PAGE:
That there was cocaine in my hair. I can't attest to that because I don't know how long it stays in your hair or anything like that. So if it was, you know, I don't know exactly how it works. So if - - I mean I can't really dispute that, but I can dispute my urine coming out of me because I know what's coming in my body.

Mother was asked to explain why she had had some positive drug screens, and she stated:

I've relapsed. I've messed up a couple times. It's nothing I'm proud of. It's nothing that, you know, is acceptable in somebody that's trying to get their child back but, you know, I'm doing the right thing and trying very hard to make everybody see that the most important thing to me is my daughter.

Mother testified that she does not associate with anyone who does drugs. When asked about her earlier testimony about going to a friend's house to do cocaine, Mother stated: "I don't associate with anybody now that . . . . When I relapsed I ran into a person and I ended up doing it. . . . No, and I . . . really didn't then. I just ran into them. . . . I don't now and I didn't before but I just ran into somebody that had been a prior friend." Mother was asked how she defines associating, and she stated:

Because it was not other people. It wasn't like it was a big party, it was one person. . . . There was one person. . . . It was a person that had the drugs through somebody that I knew previously. It wasn't a whole bunch of people there. It was through an acquaintance that I had known before of how I knew that person. You asked me how I knew that person.

After further questioning, Mother admitted that the positive result of the drug test done in August of 2013 was correct. Mother then was asked who she did cocaine with in August of 2013 and if it was the same person she had testified about earlier, and she stated: "No, yeah, I guess . . . I don't even remember, I really don't that was a year ago."

Mother testified that she relapsed in August and October of 2013, but she denied doing drugs in February of 2014. Mother admitted that the Petition was filed in November of 2013 and that she herself had testified about how long the case had been going on, but that she continued to use cocaine. She stated: "I'm not proud of it by no means." Mother was asked if it was in the Child's best interest that Mother continued to use cocaine, and she stated: "Not that I did, and I'm not happy about it, not at all."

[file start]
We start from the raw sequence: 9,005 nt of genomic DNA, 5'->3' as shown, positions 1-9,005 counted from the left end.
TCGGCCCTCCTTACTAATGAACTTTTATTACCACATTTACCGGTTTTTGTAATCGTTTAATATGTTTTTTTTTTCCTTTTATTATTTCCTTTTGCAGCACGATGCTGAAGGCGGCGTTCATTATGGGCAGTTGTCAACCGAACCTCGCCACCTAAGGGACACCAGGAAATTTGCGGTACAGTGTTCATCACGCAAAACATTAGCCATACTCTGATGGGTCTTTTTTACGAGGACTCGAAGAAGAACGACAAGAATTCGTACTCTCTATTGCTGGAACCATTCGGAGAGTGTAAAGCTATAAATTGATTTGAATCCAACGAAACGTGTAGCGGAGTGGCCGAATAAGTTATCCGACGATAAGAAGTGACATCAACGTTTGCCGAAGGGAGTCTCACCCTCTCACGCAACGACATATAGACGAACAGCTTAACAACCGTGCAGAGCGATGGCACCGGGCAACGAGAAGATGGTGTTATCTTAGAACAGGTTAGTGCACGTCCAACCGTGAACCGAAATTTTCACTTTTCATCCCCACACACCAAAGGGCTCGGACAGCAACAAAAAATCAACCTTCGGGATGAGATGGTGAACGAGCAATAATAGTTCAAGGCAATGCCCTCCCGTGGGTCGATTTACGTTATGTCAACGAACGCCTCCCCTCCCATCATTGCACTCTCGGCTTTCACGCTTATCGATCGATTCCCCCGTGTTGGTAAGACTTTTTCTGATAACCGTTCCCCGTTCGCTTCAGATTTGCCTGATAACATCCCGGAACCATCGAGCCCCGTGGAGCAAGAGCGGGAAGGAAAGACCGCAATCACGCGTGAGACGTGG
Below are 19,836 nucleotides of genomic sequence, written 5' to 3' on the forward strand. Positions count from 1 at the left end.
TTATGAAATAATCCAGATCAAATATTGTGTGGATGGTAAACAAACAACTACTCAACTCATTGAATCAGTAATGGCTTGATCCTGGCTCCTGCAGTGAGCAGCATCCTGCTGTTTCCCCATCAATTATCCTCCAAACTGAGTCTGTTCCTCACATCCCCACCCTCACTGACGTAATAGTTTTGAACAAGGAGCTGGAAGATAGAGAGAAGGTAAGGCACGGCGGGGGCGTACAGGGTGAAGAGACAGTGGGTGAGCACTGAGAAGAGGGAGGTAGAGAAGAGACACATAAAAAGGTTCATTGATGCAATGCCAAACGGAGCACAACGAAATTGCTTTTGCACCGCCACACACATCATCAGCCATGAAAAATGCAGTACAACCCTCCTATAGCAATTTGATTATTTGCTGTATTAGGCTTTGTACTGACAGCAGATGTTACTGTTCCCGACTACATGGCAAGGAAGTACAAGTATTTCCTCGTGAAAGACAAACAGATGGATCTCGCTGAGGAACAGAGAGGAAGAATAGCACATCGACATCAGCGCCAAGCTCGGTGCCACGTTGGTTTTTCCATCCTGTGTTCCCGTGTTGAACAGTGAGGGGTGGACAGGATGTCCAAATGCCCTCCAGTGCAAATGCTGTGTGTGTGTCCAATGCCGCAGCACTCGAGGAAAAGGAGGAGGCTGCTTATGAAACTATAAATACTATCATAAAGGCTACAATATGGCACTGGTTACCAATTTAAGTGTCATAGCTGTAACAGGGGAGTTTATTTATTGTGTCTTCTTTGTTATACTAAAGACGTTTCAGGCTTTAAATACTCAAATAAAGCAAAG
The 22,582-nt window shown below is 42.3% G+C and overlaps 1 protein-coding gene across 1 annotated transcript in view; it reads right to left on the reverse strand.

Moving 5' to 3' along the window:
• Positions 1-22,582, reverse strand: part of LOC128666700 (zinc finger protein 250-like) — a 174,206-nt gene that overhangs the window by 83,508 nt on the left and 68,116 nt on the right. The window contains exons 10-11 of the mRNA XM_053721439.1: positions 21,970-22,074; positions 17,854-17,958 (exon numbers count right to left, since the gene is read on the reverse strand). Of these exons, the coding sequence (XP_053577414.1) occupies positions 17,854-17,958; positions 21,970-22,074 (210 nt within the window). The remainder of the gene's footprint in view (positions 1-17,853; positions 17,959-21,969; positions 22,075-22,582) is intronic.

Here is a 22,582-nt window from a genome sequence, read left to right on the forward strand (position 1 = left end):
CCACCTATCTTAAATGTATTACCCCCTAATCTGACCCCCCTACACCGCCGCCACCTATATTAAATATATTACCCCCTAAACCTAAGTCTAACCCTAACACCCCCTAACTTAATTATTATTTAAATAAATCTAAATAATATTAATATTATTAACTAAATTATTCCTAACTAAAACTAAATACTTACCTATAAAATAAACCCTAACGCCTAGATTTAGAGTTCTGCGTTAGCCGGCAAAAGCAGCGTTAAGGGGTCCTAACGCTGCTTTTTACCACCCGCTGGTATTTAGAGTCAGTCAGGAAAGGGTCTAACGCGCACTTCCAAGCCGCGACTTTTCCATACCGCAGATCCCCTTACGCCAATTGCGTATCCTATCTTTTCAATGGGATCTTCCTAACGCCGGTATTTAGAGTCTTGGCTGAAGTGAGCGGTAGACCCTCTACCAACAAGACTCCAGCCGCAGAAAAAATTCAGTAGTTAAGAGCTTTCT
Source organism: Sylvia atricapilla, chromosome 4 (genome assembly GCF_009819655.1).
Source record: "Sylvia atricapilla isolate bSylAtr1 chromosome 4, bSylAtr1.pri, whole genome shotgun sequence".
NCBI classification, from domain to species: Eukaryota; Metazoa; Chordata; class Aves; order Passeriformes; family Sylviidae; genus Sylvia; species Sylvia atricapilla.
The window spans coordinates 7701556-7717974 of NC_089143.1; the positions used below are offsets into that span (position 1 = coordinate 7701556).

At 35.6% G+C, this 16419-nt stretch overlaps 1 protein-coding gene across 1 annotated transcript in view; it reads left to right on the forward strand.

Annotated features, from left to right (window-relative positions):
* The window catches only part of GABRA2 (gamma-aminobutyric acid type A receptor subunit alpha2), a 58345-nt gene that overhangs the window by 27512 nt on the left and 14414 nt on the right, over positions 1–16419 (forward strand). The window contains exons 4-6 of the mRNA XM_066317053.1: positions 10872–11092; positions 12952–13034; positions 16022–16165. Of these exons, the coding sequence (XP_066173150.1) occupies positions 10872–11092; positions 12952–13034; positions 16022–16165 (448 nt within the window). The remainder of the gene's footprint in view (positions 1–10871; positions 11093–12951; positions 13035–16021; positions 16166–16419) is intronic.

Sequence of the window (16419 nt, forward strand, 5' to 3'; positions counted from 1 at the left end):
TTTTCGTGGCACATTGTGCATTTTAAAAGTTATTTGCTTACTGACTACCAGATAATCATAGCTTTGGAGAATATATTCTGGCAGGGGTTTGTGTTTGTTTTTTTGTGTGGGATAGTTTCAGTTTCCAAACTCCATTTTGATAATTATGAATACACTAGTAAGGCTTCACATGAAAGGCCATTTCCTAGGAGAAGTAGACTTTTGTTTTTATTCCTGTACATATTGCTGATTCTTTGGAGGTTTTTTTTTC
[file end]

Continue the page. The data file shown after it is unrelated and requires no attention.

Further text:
Elizabeth Hayward, the clinical director and chief assessor from Foundations for Life Principles, testified that she did a parenting assessment on Mother. Ms. Hayward worked with Mother to assist Mother to develop a parenting bond with the Child rather than the friendship bond that Ms. Hayward noted during the parenting assessment.

Ms. Hayward testified:
[The Child] lights up when she sees the foster mom. She runs to her. She goes to her for things. The difference is just she acts as though that's a mommy figure, and it makes sense. She lives in that home. She has lived in that home since she was five weeks old. She's almost four, and that's what me and [Mother] have talked about, and [Mother] has cried, and I probably teared [sic] up a little bit with her because at this point, the time is going to be a factor. And I've told her that every time that we've started to go to court, and she's tearing up now, and I hate it. It breaks my heart. But time, it's gone. Time has flown. This child is old enough that she knows and feels, "These are my parents. These are my brothers and sisters. This is my dog." She talks about it. She talks about Ga-Ga every visit. She talked about her dog. This is her life. Her life is very clearly established. . . . [J]ust speaking, you know, as a mental health professional, you know, the counselor side - - I hate to say it, but I honestly feel that when I've looked into this type of stuff, when I've seen it happen, it's incredibly traumatic if she were to be taken out of her home. This is just what she knows. An example is a 16-month old. The 16-month old came into a family's home as a infant and left at 16-months old back to her mother, been with her, and she's now seven. She still has contact with her foster family, sees them, and every time still cries when she leaves. She was 16-months old. [The Child's] four. The bonds are very strong.